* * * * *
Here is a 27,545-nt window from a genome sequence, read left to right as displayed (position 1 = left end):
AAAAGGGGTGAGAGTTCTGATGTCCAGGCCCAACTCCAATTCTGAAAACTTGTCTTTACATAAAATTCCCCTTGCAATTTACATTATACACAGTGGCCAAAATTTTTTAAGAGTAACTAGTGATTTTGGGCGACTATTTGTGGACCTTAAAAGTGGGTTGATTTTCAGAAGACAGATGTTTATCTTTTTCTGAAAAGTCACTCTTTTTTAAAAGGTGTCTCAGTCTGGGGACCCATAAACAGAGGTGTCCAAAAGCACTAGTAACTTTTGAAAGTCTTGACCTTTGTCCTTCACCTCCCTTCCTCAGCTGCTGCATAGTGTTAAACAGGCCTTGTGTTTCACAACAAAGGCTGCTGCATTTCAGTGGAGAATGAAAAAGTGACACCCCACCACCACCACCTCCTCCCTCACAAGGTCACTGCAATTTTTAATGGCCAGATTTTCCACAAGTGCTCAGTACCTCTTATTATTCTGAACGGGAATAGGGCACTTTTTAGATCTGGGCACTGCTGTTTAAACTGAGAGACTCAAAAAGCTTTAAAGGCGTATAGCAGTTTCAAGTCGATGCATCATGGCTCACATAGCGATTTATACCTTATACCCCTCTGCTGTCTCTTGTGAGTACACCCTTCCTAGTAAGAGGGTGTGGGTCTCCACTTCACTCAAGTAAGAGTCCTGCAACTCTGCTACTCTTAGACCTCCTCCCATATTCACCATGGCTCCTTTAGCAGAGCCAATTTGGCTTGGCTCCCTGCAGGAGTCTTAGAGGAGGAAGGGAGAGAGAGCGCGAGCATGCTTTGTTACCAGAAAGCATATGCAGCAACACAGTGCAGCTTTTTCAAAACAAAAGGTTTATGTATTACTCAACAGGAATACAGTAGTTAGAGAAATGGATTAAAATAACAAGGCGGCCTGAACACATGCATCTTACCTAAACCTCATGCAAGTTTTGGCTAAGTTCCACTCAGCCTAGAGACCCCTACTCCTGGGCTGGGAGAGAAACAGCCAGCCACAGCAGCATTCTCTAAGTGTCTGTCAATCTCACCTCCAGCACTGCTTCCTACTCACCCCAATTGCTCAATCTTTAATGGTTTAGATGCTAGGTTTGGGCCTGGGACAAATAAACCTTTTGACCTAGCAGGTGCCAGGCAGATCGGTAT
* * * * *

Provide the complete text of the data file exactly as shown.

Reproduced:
Here is a 27,545-nt window from a genome sequence, read left to right as displayed (position 1 = left end):
AAAAGGGGTGAGAGTTCTGATGTCCAGGCCCAACTCCAATTCTGAAAACTTGTCTTTACATAAAATTCCCCTTGCAATTTACATTATACACAGTGGCCAAAATTTTTTAAGAGTAACTAGTGATTTTGGGCGACTATTTGTGGACCTTAAAAGTGGGTTGATTTTCAGAAGACAGATGTTTATCTTTTTCTGAAAAGTCACTCTTTTTTAAAAGGTGTCTCAGTCTGGGGACCCATAAACAGAGGTGTCCAAAAGCACTAGTAACTTTTGAAAGTCTTGACCTTTGTCCTTCACCTCCCTTCCTCAGCTGCTGCATAGTGTTAAACAGGCCTTGTGTTTCACAACAAAGGCTGCTGCATTTCAGTGGAGAATGAAAAAGTGACACCCCACCACCACCACCTCCTCCCTCACAAGGTCACTGCAATTTTTAATGGCCAGATTTTCCACAAGTGCTCAGTACCTCTTATTATTCTGAACGGGAATAGGGCACTTTTTAGATCTGGGCACTGCTGTTTAAACTGAGAGACTCAAAAAGCTTTAAAGGCGTATAGCAGTTTCAAGTCGATGCATCATGGCTCACATAGCGATTTATACCTTATACCCCTCTGCTGTCTCTTGTGAGTACACCCTTCCTAGTAAGAGGGTGTGGGTCTCCACTTCACTCAAGTAAGAGTCCTGCAACTCTGCTACTCTTAGACCTCCTCCCATATTCACCATGGCTCCTTTAGCAGAGCCAATTTGGCTTGGCTCCCTGCAGGAGTCTTAGAGGAGGAAGGGAGAGAGAGCGCGAGCATGCTTTGTTACCAGAAAGCATATGCAGCAACACAGTGCAGCTTTTTCAAAACAAAAGGTTTATGTATTACTCAACAGGAATACAGTAGTTAGAGAAATGGATTAAAATAACAAGGCGGCCTGAACACATGCATCTTACCTAAACCTCATGCAAGTTTTGGCTAAGTTCCACTCAGCCTAGAGACCCCTACTCCTGGGCTGGGAGAGAAACAGCCAGCCACAGCAGCATTCTCTAAGTGTCTGTCAATCTCACCTCCAGCACTGCTTCCTACTCACCCCAATTGCTCAATCTTTAATGGTTTAGATGCTAGGTTTGGGCCTGGGACAAATAAACCTTTTGACCTAGCAGGTGCCAGGCAGATCGGTAT